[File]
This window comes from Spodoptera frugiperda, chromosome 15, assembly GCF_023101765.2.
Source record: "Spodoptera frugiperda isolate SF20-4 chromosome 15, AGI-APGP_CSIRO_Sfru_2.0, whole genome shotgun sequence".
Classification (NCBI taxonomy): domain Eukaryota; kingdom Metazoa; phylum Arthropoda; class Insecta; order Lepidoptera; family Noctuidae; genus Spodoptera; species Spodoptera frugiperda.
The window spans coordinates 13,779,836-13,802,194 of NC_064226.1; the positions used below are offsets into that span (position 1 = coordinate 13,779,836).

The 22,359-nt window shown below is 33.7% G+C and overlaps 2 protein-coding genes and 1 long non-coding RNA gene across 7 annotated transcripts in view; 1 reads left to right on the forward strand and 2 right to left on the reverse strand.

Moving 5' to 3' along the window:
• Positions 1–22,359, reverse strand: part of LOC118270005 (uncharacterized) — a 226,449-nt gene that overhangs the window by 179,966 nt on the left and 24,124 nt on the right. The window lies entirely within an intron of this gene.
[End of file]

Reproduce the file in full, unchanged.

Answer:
This window comes from Spodoptera frugiperda, chromosome 15, assembly GCF_023101765.2.
Source record: "Spodoptera frugiperda isolate SF20-4 chromosome 15, AGI-APGP_CSIRO_Sfru_2.0, whole genome shotgun sequence".
Classification (NCBI taxonomy): domain Eukaryota; kingdom Metazoa; phylum Arthropoda; class Insecta; order Lepidoptera; family Noctuidae; genus Spodoptera; species Spodoptera frugiperda.
The window spans coordinates 13,779,836-13,802,194 of NC_064226.1; the positions used below are offsets into that span (position 1 = coordinate 13,779,836).

The 22,359-nt window shown below is 33.7% G+C and overlaps 2 protein-coding genes and 1 long non-coding RNA gene across 7 annotated transcripts in view; 1 reads left to right on the forward strand and 2 right to left on the reverse strand.

Moving 5' to 3' along the window:
• Positions 1–22,359, reverse strand: part of LOC118270005 (uncharacterized) — a 226,449-nt gene that overhangs the window by 179,966 nt on the left and 24,124 nt on the right. The window lies entirely within an intron of this gene.